Wednesday, June 15, 2011

The Castle

There were some travelers from a far-off village, who in an uninhabited land came across a beautiful castle on a hill. It was a magnificent building, full of beautiful tapestries and impressive ornaments. Also, as they entered the banquet hall they found food laid out for a feast. There were also many empty bedrooms with large four-poster beds. But the really mysterious thing was that every day the table was stocked with food at morning, noon, and evening, and every night they found the beds made with new linen. But they never saw the owner or any servants who did these things. And though they hid and watched for them and set traps for them, they could not catch them.

They went out to all the surrounding towns and told them about the wonder they had found. Many came and were inspired by the place to tell stories about it, often trying to explain its origin. There was many a ballad sung, many a play written, and many a portrait painted, based on these stories. Then came the more serious people, who tried to examine the castle to discover its secrets. They studied the murals, examined the food, and searched the whole house for unknown rooms or secret passageways. They came back with many plausible-sounding and contradictory theories about the castle and its owner. But as the owner remained elusive, there were those who claimed he had long ago departed and there were hidden machines that renewed the food and changed the linen. Others claimed there were physical laws that had produced the castle the way it was and that the owner, if he existed, was at most an observer. Others claimed the castle had been produced by chance, through the workings of the laws of probability, and there was no owner, or at least serious doubt he existed. And the various factions continued to argue with each other, each being convinced that it was right.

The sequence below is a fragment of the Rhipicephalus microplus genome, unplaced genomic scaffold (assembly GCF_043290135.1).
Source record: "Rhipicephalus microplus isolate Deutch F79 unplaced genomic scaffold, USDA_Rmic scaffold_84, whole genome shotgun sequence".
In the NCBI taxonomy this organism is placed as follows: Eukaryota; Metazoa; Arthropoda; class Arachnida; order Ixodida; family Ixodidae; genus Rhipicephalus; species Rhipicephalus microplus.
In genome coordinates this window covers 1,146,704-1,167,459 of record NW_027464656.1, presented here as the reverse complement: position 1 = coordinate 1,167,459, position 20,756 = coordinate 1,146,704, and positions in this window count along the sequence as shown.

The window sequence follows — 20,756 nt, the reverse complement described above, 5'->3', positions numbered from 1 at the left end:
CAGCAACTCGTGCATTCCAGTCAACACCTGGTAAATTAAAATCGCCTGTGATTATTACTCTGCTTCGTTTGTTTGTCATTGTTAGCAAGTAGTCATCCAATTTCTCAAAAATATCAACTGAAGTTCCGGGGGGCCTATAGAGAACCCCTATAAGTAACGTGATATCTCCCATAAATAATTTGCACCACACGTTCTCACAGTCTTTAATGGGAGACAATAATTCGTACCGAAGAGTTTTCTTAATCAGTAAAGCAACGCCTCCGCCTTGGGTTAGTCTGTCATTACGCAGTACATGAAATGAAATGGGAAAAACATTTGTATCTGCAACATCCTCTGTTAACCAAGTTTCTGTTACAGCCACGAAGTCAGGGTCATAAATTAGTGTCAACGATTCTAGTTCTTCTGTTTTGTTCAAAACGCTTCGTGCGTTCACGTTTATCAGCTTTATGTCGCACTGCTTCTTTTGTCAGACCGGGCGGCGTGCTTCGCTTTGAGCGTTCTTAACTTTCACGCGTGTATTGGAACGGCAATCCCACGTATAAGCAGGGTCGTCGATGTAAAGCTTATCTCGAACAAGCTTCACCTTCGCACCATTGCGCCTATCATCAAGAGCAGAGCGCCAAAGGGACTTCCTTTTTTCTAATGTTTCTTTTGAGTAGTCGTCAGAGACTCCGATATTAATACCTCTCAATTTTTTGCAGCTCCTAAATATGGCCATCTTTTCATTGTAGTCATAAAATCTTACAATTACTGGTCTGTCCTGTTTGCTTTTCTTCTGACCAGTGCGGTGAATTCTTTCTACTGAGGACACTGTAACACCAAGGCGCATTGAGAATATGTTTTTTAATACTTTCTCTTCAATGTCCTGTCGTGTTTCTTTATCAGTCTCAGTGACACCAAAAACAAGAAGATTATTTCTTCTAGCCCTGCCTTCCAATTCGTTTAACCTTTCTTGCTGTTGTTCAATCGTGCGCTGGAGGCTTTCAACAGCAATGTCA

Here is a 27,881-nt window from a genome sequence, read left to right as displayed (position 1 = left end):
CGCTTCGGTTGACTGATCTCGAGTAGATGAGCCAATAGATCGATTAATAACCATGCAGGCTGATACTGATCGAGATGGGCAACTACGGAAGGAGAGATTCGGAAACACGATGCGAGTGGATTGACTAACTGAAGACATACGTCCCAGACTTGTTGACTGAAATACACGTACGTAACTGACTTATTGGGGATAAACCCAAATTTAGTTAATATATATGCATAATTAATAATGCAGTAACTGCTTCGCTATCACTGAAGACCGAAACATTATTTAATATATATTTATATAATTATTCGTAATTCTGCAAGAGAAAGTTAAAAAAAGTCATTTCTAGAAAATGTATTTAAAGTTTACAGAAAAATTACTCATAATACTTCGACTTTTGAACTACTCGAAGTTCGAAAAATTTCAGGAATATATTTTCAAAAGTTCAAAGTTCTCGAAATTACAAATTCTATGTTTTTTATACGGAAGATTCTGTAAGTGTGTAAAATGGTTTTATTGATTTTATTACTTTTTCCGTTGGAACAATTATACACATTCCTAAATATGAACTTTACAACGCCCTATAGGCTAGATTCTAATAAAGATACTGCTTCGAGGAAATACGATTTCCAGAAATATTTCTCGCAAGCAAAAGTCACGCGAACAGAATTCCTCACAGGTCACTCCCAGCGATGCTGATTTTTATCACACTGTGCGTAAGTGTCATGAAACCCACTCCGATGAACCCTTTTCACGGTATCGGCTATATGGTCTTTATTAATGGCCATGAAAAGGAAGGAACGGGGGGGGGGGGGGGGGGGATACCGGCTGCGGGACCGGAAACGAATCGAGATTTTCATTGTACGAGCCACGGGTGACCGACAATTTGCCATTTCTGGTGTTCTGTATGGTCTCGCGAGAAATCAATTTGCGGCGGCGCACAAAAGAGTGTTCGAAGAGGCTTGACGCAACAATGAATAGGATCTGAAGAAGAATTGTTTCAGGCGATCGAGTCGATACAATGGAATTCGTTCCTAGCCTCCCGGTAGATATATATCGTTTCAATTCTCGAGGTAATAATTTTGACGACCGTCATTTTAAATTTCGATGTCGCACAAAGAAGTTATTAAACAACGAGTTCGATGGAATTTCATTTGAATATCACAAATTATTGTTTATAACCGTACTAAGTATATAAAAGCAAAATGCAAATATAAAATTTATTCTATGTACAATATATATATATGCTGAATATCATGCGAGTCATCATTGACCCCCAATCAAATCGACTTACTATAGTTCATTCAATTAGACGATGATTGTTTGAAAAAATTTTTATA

But there was a time, while the many were busy telling stories or concocting theories, that a mysterious man appeared among them. And this man claimed to be the owner of the castle and that any who followed him would learn the true story behind it. It was at least claimed that this man could do miraculous things and make the castle act according to his will. And there were those who were his pupils and taught others the truths they got from him. But the others rejected such things, considering the man a fraud or a madman or, long afterward, a tale created by his followers. But those who believed in the man claimed theirs was the only real answer. And their tribe persists to this day.

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